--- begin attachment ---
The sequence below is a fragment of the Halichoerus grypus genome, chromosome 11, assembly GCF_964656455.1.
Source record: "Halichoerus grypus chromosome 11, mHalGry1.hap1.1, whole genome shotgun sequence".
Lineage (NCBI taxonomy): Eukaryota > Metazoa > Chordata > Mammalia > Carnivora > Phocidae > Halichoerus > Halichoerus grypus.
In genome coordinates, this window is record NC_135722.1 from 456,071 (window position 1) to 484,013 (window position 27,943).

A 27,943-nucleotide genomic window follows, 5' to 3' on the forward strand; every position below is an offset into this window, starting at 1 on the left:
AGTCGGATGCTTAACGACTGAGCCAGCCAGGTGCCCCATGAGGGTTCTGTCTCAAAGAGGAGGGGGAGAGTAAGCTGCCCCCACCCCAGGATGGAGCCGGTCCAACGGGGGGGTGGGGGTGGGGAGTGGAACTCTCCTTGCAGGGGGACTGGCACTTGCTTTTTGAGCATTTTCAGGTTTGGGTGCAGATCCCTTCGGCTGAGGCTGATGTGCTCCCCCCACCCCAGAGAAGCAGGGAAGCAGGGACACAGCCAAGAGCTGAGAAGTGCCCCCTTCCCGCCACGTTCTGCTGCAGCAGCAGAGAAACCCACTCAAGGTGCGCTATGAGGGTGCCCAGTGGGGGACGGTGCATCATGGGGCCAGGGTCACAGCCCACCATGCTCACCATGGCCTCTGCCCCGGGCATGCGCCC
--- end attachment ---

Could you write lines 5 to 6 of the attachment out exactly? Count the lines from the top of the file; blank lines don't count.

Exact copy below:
A 27,943-nucleotide genomic window follows, 5' to 3' on the forward strand; every position below is an offset into this window, starting at 1 on the left:
AGTCGGATGCTTAACGACTGAGCCAGCCAGGTGCCCCATGAGGGTTCTGTCTCAAAGAGGAGGGGGAGAGTAAGCTGCCCCCACCCCAGGATGGAGCCGGTCCAACGGGGGGGTGGGGGTGGGGAGTGGAACTCTCCTTGCAGGGGGACTGGCACTTGCTTTTTGAGCATTTTCAGGTTTGGGTGCAGATCCCTTCGGCTGAGGCTGATGTGCTCCCCCCACCCCAGAGAAGCAGGGAAGCAGGGACACAGCCAAGAGCTGAGAAGTGCCCCCTTCCCGCCACGTTCTGCTGCAGCAGCAGAGAAACCCACTCAAGGTGCGCTATGAGGGTGCCCAGTGGGGGACGGTGCATCATGGGGCCAGGGTCACAGCCCACCATGCTCACCATGGCCTCTGCCCCGGGCATGCGCCC